FoodStuff

The stuff we eat and drink is part daily necessity and part cultural identity. Every mouthful represents millennia of human collaboration and innovation. On FoodStuff, Anney and Lauren bite into the juicy stories – and science – behind everything that nourishes us.


The saying goes, "as American as apple pie," but why? Anney and Lauren dig into the historical events that made apple pie a cultural icon. And talk pie science. Yes.

Beyond San Francisco, beyond Paris, sourdough bread has a long, rich history closely connected to beer and one of our old friends, fermentation. Anney and Lauren mine into the science, culture and history of sourdough bread, and have fun with the names of sourdough starters along the way.

Anney and Lauren visit local Old 4th Distillery and try their hand at making gin.

This simple, refreshing staple cocktail wouldn't be here if it weren't for heart disease and malaria. We trace the history of gin and tonic water, both separately and together, and explain the science behind why they're so darn tasty.

Not exactly sweet and definitely not a bread, sweetbreads are a type of offal with a pedigree among gastronomes. We explore how people treated this odd, tasty gland in the past, and how it made a comeback.

Not exactly sweet and definitely not a bread, sweetbreads are a type of offal with a pedigree among gastronomes. We explore how people treated this odd, tasty gland in the past, and how it made a comeback with the help of executive chef Spencer Gomez of Holeman and Finch Public House in Atlanta, Georgia.

Champagne wasn't always a symbol of celebration -- it started as an explosive mistake that French winemakers tried to prevent. Anney and Lauren explore sparkling wine's history with a master sabreur (i.e., a professional at breaking bottles open with swords) and visit a winery to see how it's made today.

Would yogurt make a good video? Anney and Lauren investigate, from prehistory to bizarre sanitarium treatments to modern marketing campaigns, and go inside a yogurt manufacturing plant to see how it's made.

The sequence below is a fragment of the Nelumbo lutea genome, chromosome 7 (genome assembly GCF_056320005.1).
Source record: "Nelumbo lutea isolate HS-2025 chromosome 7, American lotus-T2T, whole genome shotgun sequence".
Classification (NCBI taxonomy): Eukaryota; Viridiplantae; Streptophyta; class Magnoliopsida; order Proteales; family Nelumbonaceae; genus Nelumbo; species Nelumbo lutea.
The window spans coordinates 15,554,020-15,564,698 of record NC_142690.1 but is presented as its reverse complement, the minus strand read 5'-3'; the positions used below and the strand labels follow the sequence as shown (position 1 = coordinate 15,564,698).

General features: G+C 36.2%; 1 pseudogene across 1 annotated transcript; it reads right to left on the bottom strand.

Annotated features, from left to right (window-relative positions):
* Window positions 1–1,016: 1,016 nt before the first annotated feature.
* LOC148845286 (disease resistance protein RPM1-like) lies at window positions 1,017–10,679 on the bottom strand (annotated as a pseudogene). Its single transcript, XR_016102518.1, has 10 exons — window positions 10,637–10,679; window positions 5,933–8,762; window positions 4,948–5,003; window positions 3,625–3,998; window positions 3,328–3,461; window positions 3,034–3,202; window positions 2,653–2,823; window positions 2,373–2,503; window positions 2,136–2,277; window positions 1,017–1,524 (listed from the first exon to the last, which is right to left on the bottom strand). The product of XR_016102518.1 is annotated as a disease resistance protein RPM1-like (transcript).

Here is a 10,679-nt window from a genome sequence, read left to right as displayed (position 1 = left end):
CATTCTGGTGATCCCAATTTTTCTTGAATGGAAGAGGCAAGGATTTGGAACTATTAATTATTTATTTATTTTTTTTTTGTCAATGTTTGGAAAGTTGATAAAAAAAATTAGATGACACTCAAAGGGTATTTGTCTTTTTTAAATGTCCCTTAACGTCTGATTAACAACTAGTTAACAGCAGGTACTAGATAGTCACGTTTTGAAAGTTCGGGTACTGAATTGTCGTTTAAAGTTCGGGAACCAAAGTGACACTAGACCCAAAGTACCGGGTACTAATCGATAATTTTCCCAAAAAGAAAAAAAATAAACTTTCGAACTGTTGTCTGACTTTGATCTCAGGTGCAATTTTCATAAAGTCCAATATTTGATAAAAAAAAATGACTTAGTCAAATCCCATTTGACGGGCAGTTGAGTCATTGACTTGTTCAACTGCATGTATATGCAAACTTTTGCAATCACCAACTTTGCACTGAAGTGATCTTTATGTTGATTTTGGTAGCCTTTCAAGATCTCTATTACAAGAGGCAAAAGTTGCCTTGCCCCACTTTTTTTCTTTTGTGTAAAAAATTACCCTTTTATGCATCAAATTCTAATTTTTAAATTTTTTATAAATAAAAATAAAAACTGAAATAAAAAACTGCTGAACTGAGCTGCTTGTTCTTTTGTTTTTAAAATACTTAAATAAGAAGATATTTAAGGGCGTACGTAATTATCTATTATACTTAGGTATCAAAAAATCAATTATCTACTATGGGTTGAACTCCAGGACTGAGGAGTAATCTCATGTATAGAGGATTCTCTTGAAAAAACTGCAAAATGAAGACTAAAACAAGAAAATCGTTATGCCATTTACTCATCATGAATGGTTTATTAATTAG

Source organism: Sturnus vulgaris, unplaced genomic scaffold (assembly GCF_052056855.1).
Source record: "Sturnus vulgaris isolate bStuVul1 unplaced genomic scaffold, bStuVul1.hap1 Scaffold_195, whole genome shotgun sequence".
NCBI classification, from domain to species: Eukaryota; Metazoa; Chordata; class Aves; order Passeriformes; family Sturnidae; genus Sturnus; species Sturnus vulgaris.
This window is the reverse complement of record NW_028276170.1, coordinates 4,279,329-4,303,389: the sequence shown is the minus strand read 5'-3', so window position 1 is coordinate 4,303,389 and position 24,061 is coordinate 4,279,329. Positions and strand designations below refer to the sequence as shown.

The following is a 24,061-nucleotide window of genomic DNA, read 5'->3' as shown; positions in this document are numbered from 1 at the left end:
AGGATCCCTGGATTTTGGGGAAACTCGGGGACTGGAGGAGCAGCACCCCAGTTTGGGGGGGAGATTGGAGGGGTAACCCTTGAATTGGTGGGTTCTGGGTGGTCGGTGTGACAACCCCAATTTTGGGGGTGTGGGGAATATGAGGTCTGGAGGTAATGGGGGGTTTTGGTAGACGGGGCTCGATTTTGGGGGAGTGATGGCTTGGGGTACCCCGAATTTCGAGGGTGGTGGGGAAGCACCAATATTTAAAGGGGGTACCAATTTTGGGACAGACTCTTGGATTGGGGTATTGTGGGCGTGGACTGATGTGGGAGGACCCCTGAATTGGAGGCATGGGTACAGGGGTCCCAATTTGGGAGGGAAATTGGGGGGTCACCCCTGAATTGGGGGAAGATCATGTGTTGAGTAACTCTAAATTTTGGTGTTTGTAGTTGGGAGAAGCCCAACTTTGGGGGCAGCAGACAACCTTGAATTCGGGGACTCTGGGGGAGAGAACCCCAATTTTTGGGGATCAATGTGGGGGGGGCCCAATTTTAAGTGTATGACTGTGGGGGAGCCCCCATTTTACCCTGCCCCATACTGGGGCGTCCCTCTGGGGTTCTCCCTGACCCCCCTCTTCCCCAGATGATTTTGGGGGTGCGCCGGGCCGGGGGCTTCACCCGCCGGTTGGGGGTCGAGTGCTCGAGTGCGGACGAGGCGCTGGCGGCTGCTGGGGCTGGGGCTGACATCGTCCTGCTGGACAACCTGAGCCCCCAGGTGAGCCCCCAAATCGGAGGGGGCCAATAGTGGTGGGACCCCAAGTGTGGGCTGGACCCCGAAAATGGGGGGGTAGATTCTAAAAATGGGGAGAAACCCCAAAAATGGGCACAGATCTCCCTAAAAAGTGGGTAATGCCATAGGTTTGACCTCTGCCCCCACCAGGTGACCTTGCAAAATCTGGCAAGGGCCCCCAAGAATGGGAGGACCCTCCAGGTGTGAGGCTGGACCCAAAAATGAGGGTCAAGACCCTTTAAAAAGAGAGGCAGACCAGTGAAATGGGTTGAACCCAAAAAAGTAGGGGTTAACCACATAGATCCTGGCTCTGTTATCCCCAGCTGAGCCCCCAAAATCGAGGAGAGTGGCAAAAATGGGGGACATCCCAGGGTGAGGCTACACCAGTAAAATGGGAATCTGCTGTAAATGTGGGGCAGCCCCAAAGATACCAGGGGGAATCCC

Honey was humanity's first sweetener. Learn more about honey and how it's made in this video from FoodStuff.

Throughout its history, the much-sought-after pineapple has symbolized friendship, luxury and royalty. Anney and Lauren look into the pineapple's past to determine where this symbolism arose from, as well as where the pineapple is heading.

Humans have been eating honey since before recorded history -- and it may be the oldest medicine known to humankind, too. From ancient remedies to cutting-edge cures to rare dangers, we explore the amazing medical properties of honey.

Join Anney Reese and Lauren Vogelbaum as they dive into the history of honey in this two part series.

How has the spork captured so much attention? Who designed such a questionably useful utensil? Anney and Lauren explore the surprisingly rich history of the spork.

Physics makes fried chicken delicious, and human prejudice makes its connotations problematic. We delve into the history and science behind (specifically southern-American-style) fried chicken.

Do juice cleanses actually deliver on their promises? How did commercial juices become a thing anyway? Anney and Lauren extract the truth from the myths about juicing.

Brunch has always been a meal of excess and leisure, and it's therefore associated with some ugly classist, racist, and sexist ideals. But waffles are nice! We break down the problematic yet delicious history of brunch.

This is not a full episode, but a quick notice: FoodStuff will be publishing on Fridays from now on! Yes. See you Friday!

History is as unsure about where the Bloody Mary came from and how it came to be named as science is about its status as a hangover cure. Anney and Lauren uncover the fascinating possibilities in this FoodStuff: Cocktail Hour.

Humans have been enjoying yogurt and its health benefits for millennia. From prehistory to bizarre sanitarium treatments to modern marketing campaigns, we explore the culture of yogurt.

What technologies have brought us the convenience of frozen foods? Is frozen really as nutritious as fresh? Learn what it takes scientifically to bring that bag of vegetables from the farm to your freezer.

The demand for sugar has driven over a thousand years of greed, tragedy, political power shifts, and technological innovation. We won't sugarcoat it.

This seemingly humble member of the cabbage family has been prized for thousands of years by chefs, nutritionists, and mathematicians alike. Learn about cauliflower's long history, fascinating fractal shape, health benefits, and culinary potential.

In just 400 years, sparkling wines have gone from a dangerous mistake (the famous Dom Perignon was hired to get RID of bubbles in wine) to a symbol of wealth and celebration. We trace the history and explain the science behind champagne.